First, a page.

In the midst of this madness that we are living because of the coronavirus, I observed several reactions and attitudes: until a few days ago, there were many people who totally ignored the situation and pretended that nothing was happening, that it was all an exaggeration. There are others panicking and who already say it's the end of the world and there are also several conspiracy theories circulating on our social media.
These are times of uncertainty and uncertainty generates fear in people. Fear is an anticipation of something negative that may happen and is born from a need for self-preservation. That is, fear is a response of the mind to protect us from possible pain. One of the greatest fears that exists is precisely the fear of the unknown. The fact is that fear generates a negative energy in us and distracts us from what we have to do at the moment, sometimes even leaves us totally paralysed.
I wonder, what's the point of all this going on? What can we take away as learning? How can we maintain our sanity?
We have to act with intelligence and responsibility at this time; thinking about what is best for the collective and not just for ourselves. How much of our actions can influence others?
The most recommended so far was social isolation, to be "retired"at home.
I think it's an excellent opportunity for human beings to think about this lockdown not only from the point of view of "to be struggling being lockdown at home", but also how to get acquainted with your inner-self, learn to meditate in some way, to feel good with yourself despite what's going on out there.
I'm not saying it's easy to meditate. I started my journey three years ago when I moved to Holland and felt alone, vulnerable, kind of lost. Meditation helped me get to know myself better, without masks, with my qualities and defects, helped me to feel good with myself despite my vulnerability. Who has no faults? Who's perfect all the time? Who can't make any error? It was and still is an excellent tool to rescue what I have best to offer, my real essence and understand that negative thoughts come and go all the time and that we are able to observe them, and we do not need to identify with them.
Many times we think that we are our thoughts, but in meditation you realize that you are an infinite source of love and wisdom and that yes, because you are human, you experience periods that are not so pleasant or nice, that you have thoughts that are not "noble"; many times it can be destructive and judgmental; you can doubt about your own potential.
Nevertheless, we are much more than these thoughts and we have so much to offer to the world! Getting started can be difficult, it can be tedious. I started with 10 min a day and sometimes at the beginning I thought it was a waste of time. Sometimes I looked at my watch after 3 min and said, "OK, that’s enough for today!" However, over time, with kindness awareness, I began to connect with myself, and actually, I practice 30 min a day.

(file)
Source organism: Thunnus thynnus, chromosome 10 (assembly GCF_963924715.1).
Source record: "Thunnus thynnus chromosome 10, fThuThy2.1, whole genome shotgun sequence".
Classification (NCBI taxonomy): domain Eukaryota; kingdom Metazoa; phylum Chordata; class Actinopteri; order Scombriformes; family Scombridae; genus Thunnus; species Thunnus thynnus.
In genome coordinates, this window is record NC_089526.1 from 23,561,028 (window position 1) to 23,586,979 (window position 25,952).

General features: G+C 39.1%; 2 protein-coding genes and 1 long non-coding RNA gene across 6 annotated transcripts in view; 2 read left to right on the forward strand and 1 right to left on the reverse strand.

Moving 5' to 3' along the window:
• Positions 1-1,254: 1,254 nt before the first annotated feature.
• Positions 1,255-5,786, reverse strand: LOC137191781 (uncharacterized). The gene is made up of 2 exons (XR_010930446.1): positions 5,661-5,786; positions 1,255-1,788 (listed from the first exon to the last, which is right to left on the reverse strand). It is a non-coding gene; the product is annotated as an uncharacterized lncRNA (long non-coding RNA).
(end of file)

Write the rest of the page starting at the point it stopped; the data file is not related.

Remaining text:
It is difficult to explain in words what I believe should be experienced. (By the way, I’ll be giving lessons to anyone who wants to practice in the near future.)
For those interested, there are several free apps where you can try some guided meditations. I recommend at first the short ones. One step at a time!
And how to make meditation a habit? (I'll write more about it later).
Firstly, I invite you to ask yourself: How would you like to show up in the future? What gifts and qualities would you like to feel inside?” If you visualize yourself more self-conscious, more balanced, calmer and better dealing with stress, then meditation can be a tool for you! Imagine you being this person and the benefits it would bring to your life.
Secondly, make a small commitment, like 2 min a day right after a daily activity that is more convenient for you, like right after waking up, or after brushing your teeth to sleep... Associate this activity with another activity that you do automatically every day.
"You can't calm the outside storm. What you can do is calm yourself. The storm will pass."
This virus can teach us to be better people, more respectful and kind to the others, less selfish, it invites us to change perspective from a more individualistic thought (my success, my business, what is better for me, “fuck the others, myself and my family comes first") to a more collective thinking (we are all going through the same experience, what is best for everyone? what's best for the planet? How can I help everyone go through this?).
At this point, it will not help to keep wondering and worrying how much the economy will be affected, if I will have a job, if I will catch the virus, if someone I know, and love will die. If...??
All this will generate more fear, more rumination and distract you from what you can do at this moment. But if these thoughts come through your mind, which is normal and understandable, take a deep breath, accept them, but don't identify yourself with them. (read more about acceptance here).
Keep doing what is most expected from you: Be responsible!
Keep your head straight and move on!
Lots of love and wisdom, Carla.